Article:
Races. #1: Honolulu Marathon

Published February 1, 2017 by kokoinsouthafrica

[I’m re-setting my race count and starting from 1 now that I’m back! New beginnings.] 

In January 2016 I got an email notifying me that early registration for the Honolulu Marathon was about to begin. I thought to myself…I don’t even know if I’ll be back in America in December, but I’ll sign up anyway, just in case. It’s only 26 dollars. Low and behold I ended up being in Americaland in time to start my training program. The challenge, however, was the fact that I had foot surgery scheduled in September. How the hell was I supposed to heal from foot surgery while training for a marathon? Have I completely lost my mind??

I set up a 17 week training program for myself, taking off 3 weeks in the middle to have the operation. The procedure itself was quite simple. I opted to forgo anesthesia, and requested only local anesthetic so I could be awake and see what was going on down there. My doctor had to slice open the tip of my toe and, using a mini power drill, saw off the extra bone that had been growing, sand down the remaining bone to be smooth, then sew it up. I came out of it with only 4 stitches and some ibuprofen. The first couple of days were painful but thanks to my good old friend Tramadol I was able to pull through. I was spoiled with food and wine and Netflix, family and friends making sure I was comfortable and had everything I needed as I was essentially couch-bound for several days. By the second week I was back to walking (with a cane) and by the third week I attempted running again. With mild toe discomfort I resumed my marathon training and began ballet again (the only logical thing to do after foot surgery).

What was taken out >.<

The remaining weeks of training were challenging to say the least, but I had a goal in mind and wouldn’t let anything get in my way. Between surgery, moving houses, and a trip to New Orleans, it’s still a mystery to me how I managed to get any training done at all. Probably the most motivating factor was that I was helping my best friend train for her first marathon ever, and knowing that I’m positively influencing someone is always fulfilling. By the taper in December I had accepted that I’d gotten as strong as I was going to get, and needed to relax until the big day.

Race day morning was very jittery. Partially from nerves, and partially because I allowed myself a cup of coffee after having been caffeine free at the end of my training. I always get giddy before a race. With so much adrenaline and excitement I can feel my heart pounding inside my chest. As my best friend and I approached the start area, we admired the fireworks show and stopped for a photo before hearing the shot from the starting gun. And off we all went! A slow shuffle across the start mat and a constant beeping of runners’ timing chips being activated, Angela and I ran along side each other for the first mile or two. We eventually lost each other and I took a deep breath knowing I’d be on my own the rest of the way.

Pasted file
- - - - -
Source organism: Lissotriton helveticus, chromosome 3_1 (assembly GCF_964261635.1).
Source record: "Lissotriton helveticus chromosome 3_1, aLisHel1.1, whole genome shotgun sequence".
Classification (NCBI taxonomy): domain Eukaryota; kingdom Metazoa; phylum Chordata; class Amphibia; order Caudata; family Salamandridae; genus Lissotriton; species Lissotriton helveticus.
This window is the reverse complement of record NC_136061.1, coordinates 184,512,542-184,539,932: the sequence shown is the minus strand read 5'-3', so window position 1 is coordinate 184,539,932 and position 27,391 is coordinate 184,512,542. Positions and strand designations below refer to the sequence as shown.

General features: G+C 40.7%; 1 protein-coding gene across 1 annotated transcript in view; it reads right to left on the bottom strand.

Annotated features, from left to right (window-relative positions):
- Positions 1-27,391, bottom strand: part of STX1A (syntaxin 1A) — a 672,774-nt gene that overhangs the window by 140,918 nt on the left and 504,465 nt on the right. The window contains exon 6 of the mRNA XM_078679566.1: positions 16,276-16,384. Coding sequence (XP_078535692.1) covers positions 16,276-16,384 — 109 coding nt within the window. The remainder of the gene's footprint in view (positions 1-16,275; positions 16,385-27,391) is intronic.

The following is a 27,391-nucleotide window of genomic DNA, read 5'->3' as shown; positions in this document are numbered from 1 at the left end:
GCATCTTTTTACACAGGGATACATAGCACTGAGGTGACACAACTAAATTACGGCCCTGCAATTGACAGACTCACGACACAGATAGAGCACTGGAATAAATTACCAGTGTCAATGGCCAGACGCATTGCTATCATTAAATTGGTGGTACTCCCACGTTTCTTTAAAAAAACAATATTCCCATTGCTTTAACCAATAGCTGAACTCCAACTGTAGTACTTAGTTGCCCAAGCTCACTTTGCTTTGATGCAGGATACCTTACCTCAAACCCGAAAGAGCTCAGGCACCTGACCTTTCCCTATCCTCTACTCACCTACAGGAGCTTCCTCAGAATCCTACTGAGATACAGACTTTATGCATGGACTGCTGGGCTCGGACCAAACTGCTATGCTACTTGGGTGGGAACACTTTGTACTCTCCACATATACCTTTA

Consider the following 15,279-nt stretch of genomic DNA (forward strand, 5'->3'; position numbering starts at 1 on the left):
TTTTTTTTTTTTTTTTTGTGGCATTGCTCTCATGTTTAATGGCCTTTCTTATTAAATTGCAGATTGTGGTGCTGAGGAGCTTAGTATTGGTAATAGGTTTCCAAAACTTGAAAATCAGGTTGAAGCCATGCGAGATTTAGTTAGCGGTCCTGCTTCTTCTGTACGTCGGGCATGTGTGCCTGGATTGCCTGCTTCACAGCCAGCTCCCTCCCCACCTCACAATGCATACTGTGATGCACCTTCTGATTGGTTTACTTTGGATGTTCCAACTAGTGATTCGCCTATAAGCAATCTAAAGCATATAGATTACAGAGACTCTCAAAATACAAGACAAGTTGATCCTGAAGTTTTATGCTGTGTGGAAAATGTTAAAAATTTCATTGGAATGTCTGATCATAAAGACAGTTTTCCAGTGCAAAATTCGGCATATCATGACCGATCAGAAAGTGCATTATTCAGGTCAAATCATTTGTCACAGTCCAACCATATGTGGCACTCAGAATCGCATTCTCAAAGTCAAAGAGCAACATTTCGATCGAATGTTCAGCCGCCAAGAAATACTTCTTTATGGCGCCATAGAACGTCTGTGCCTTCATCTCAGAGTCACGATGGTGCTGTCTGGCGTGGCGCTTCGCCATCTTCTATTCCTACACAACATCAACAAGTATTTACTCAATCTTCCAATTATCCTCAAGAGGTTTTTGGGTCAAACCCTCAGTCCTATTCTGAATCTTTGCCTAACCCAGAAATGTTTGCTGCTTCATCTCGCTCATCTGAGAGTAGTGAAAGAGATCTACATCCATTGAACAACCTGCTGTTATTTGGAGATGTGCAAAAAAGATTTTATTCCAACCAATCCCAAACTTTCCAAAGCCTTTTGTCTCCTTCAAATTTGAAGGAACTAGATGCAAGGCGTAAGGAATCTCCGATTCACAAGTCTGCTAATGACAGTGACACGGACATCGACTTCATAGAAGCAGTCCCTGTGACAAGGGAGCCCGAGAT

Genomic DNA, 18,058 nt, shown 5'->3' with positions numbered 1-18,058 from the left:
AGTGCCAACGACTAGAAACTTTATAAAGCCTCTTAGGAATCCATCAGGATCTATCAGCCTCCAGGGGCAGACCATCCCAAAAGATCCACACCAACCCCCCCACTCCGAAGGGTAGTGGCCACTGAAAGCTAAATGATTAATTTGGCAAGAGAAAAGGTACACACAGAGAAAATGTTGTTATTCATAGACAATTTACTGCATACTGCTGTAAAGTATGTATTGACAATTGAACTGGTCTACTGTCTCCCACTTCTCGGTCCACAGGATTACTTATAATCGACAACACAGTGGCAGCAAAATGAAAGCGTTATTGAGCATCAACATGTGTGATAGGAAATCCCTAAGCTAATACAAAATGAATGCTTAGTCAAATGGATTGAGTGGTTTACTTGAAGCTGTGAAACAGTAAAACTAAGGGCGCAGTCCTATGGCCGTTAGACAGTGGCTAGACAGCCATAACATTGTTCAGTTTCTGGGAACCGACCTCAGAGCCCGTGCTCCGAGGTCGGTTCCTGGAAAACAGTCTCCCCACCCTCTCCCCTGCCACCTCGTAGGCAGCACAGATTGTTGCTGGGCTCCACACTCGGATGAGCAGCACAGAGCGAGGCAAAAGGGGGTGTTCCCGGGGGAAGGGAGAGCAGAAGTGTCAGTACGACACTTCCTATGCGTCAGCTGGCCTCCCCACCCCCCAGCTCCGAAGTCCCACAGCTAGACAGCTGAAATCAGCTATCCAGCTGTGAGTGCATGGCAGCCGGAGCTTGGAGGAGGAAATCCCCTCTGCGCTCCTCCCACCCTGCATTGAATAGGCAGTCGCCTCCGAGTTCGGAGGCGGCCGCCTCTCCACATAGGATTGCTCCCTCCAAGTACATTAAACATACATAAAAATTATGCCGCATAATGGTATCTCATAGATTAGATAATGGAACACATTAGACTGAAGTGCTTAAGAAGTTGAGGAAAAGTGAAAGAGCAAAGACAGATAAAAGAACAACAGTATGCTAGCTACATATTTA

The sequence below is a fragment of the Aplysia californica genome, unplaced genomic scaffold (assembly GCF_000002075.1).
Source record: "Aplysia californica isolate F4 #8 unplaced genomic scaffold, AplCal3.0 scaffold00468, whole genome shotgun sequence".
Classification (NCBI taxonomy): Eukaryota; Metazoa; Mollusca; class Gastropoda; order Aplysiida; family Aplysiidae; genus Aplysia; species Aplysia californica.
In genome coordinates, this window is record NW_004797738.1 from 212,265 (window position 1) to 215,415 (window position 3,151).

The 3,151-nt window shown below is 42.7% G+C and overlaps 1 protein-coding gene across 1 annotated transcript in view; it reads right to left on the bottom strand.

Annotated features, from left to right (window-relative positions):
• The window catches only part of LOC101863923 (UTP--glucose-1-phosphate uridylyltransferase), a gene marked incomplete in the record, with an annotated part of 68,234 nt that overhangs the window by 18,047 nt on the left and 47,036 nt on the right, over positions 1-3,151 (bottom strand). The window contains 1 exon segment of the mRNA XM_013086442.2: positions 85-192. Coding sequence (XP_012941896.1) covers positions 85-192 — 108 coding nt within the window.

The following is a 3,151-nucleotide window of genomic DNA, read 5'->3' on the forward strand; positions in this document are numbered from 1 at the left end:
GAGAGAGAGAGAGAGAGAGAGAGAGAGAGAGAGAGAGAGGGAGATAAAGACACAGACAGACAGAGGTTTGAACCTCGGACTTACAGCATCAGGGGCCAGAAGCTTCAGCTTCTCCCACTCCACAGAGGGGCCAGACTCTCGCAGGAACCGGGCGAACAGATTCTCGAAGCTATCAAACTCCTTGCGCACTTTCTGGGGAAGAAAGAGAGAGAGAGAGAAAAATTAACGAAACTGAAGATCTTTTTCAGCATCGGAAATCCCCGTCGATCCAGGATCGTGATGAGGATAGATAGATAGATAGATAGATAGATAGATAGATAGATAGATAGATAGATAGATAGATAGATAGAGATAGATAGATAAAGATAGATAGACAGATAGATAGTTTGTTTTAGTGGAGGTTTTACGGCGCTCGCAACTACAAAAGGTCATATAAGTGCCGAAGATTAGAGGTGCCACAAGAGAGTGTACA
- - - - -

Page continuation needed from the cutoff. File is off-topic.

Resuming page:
I love seeing the wide variety of participants that show up to larger races like the Honolulu Marathon. People of all ages and sizes with their own reasons and goals. I saw military men and firefighters running in their gear with full packs on their backs. I saw tons of tutus and national flags. And I love looking at people’s race clothing to see what races they’ve ran or what running club they belong to. I was wearing my Soweto Marathon shirt and was surprised when I man struck up a conversation with me about South African races. He also ran Soweto the year I did, and ran Comrades the year after me. He and I ran together for several miles talking about running, traveling, international work, time (and distance) seems to fly when you’re mentally distracted. He and his wife travel all over to run marathons, they had just reached their 101st country they’ve ran a marathon in the weekend before, in Singapore. Wow. Just wow. At some point we lost each other at an aid station but I was thankful for the good conversation and amazed at this man’s accomplishments.

Distance running is made possible by the support the runner has. I am grateful for my friends who met me en-route with water and hugs. Those moments where I see a familiar face provide me with such a burst of energy that I forget the distance and pain. I was keeping track of my time and knew I wasn’t on pace for the 4:40 finish I wanted, which made me a little bummed but I accepted that. As I came back up Diamond Head I saw a girl cheering on the side of the course with her friends all wearing ‘free hugs’ t-shirts. I ran up to her and asked for a hug. I needed that. Then she handed me a cup of beer. I needed that too. There I was, only a couple of miles from the finish line, and I stopped for a beer break thanks to the Free Hugs girls. What goddamn angels.